As a consequence of the Royal Navy launching the first plastic battleship a spokesman for the Ministry of Defence announced today that as another effort to reduce costs amongst the armed forces the RAF will have to resort to using paper aeroplanes in the future to bolster their squadrons.
'The Navy have prooved you can defend the country on a shoestring,so why not the RAF?' said the spokesman ' there are many advantages to be gained by using paper aeroplanes such as having no expensive construction costs,no fuel costs and you haven't even got the cost of employing a pilot to fly them'.
The spokesman went onto give the combat advantages of the paper aeroplane by adding 'We reckon these planes could avoid enemy radar quite easliy as theres no way one could be thrown high enough for it to be detected and the fact that it is made out of paper will make it totally safe from any heat seeking missile attack'.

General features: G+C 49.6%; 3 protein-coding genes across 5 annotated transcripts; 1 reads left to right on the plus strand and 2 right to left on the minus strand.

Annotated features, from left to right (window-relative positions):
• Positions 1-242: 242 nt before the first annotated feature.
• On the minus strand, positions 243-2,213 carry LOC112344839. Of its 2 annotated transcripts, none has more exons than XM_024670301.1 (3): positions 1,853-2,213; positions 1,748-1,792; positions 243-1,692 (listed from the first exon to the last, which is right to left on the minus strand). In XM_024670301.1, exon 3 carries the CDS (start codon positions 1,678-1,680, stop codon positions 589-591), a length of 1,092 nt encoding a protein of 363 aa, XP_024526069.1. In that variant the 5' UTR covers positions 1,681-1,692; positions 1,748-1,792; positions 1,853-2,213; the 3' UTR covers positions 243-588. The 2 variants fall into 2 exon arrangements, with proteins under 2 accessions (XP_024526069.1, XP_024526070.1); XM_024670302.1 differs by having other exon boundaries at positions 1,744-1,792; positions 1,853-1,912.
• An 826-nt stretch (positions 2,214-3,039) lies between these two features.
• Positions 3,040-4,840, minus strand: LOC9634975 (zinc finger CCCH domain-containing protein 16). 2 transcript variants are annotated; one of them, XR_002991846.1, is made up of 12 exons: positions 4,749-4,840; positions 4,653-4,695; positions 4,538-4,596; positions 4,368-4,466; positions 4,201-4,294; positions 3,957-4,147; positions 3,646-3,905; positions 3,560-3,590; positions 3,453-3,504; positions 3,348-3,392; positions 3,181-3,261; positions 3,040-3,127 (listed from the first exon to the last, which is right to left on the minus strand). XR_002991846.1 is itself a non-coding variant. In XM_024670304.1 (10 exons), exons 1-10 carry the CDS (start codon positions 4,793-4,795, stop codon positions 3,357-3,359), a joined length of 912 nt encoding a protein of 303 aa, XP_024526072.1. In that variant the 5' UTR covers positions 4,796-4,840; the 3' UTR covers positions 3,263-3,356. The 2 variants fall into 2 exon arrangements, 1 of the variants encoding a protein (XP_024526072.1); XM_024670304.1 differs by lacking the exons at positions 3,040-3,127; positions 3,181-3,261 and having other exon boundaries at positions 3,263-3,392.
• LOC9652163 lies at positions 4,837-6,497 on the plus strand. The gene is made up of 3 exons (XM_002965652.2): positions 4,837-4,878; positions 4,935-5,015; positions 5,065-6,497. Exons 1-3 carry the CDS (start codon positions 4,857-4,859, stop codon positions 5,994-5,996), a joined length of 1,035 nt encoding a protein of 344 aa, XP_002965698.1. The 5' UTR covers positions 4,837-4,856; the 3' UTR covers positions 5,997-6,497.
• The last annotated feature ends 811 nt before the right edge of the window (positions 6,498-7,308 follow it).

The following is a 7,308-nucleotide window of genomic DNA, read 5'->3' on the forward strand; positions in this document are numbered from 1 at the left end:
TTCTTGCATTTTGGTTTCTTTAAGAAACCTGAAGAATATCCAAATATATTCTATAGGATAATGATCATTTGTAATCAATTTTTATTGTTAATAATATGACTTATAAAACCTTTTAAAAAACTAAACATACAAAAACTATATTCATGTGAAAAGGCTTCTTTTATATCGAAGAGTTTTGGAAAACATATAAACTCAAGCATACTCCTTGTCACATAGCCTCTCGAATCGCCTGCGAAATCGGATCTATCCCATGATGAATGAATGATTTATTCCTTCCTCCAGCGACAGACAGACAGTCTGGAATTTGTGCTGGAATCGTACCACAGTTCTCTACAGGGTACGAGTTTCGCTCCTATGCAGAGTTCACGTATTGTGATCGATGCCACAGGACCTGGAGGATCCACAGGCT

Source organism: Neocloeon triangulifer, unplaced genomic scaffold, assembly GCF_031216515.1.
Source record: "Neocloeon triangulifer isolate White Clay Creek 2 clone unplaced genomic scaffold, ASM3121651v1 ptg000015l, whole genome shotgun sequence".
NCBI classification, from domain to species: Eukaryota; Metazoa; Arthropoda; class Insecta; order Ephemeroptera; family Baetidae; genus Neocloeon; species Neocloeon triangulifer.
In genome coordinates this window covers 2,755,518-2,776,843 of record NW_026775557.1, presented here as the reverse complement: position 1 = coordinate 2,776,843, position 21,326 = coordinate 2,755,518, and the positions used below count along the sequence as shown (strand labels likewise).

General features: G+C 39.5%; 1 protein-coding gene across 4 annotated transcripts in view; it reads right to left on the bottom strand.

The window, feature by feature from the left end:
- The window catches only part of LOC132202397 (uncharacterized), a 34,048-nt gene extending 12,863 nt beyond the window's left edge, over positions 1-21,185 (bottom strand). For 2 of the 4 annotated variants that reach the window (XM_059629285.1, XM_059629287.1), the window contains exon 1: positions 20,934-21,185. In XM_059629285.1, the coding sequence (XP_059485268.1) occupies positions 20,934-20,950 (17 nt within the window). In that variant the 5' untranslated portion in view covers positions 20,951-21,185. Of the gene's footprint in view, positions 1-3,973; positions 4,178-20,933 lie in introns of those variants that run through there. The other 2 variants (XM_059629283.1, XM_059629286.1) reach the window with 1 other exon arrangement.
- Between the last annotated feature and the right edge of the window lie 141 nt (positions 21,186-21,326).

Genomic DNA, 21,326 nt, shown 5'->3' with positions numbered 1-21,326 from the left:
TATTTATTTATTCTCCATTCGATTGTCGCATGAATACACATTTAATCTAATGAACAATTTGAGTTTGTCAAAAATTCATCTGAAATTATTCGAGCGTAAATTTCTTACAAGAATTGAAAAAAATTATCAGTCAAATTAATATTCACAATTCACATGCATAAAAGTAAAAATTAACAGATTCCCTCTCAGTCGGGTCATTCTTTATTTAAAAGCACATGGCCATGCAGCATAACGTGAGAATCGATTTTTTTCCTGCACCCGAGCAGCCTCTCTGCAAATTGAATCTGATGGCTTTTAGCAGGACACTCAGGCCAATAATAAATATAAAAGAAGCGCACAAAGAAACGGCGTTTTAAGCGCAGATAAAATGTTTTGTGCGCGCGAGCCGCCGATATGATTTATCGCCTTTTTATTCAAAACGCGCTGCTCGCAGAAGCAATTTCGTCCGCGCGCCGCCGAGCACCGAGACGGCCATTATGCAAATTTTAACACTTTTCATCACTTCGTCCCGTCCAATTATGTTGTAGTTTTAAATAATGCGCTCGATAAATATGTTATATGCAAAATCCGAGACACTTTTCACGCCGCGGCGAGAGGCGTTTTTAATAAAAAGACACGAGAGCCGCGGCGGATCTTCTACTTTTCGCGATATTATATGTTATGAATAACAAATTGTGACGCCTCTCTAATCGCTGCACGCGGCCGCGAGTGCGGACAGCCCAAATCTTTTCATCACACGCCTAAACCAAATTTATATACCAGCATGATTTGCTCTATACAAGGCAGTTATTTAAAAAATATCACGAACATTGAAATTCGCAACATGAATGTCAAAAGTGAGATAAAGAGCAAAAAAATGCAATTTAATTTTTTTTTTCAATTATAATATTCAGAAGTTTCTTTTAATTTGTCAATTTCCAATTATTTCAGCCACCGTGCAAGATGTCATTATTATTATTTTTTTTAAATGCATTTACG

The RAF are currently in the Lake District testing the first paper aeroplanes. Reports so far suggest that test flights have not been going to well with many issues being apparent right at the take off stage, ' to say it's been a disappointment would be putting mildly' explained test pilot and thrower flight lieutanent Charles Welland 'it took me three hours to climb to the top of Scafell Pike to launch these planes and I only managed to get one to fly about six foot before it plummeted to the bottom of the mountain'.
The none success so far of the paper airplane does not bode well for the MOD's next plan. The launch of the new hand gun for soldier's fighting in the army has already been met with scepticism as the gun literally is the soldiers hand pointing out in the usual two finger together gun shape. As the soldier points it at the enemy soldier he will then shout 'bang' as he pretends to fire it in the hope that the enemy will pretend to die.